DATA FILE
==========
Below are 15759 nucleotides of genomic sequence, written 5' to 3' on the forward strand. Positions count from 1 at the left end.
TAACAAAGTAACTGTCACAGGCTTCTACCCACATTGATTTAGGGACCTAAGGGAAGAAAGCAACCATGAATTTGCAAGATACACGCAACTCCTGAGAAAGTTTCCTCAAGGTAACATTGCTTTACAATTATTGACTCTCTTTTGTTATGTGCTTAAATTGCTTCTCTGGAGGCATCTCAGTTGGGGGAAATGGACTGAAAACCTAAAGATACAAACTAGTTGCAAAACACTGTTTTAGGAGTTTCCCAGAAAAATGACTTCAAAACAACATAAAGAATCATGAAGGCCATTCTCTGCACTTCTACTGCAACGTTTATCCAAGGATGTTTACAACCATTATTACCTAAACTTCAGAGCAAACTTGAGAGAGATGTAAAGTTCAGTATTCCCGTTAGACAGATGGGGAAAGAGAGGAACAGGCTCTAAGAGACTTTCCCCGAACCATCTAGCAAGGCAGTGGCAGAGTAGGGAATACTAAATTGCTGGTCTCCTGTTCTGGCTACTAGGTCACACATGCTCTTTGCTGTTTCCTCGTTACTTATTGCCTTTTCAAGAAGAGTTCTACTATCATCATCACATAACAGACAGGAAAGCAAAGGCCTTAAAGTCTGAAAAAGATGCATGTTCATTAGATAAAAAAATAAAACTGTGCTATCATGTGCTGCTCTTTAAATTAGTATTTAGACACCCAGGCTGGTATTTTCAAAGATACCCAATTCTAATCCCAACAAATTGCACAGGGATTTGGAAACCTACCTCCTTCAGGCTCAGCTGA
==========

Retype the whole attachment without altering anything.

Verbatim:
Below are 15759 nucleotides of genomic sequence, written 5' to 3' on the forward strand. Positions count from 1 at the left end.
TAACAAAGTAACTGTCACAGGCTTCTACCCACATTGATTTAGGGACCTAAGGGAAGAAAGCAACCATGAATTTGCAAGATACACGCAACTCCTGAGAAAGTTTCCTCAAGGTAACATTGCTTTACAATTATTGACTCTCTTTTGTTATGTGCTTAAATTGCTTCTCTGGAGGCATCTCAGTTGGGGGAAATGGACTGAAAACCTAAAGATACAAACTAGTTGCAAAACACTGTTTTAGGAGTTTCCCAGAAAAATGACTTCAAAACAACATAAAGAATCATGAAGGCCATTCTCTGCACTTCTACTGCAACGTTTATCCAAGGATGTTTACAACCATTATTACCTAAACTTCAGAGCAAACTTGAGAGAGATGTAAAGTTCAGTATTCCCGTTAGACAGATGGGGAAAGAGAGGAACAGGCTCTAAGAGACTTTCCCCGAACCATCTAGCAAGGCAGTGGCAGAGTAGGGAATACTAAATTGCTGGTCTCCTGTTCTGGCTACTAGGTCACACATGCTCTTTGCTGTTTCCTCGTTACTTATTGCCTTTTCAAGAAGAGTTCTACTATCATCATCACATAACAGACAGGAAAGCAAAGGCCTTAAAGTCTGAAAAAGATGCATGTTCATTAGATAAAAAAATAAAACTGTGCTATCATGTGCTGCTCTTTAAATTAGTATTTAGACACCCAGGCTGGTATTTTCAAAGATACCCAATTCTAATCCCAACAAATTGCACAGGGATTTGGAAACCTACCTCCTTCAGGCTCAGCTGA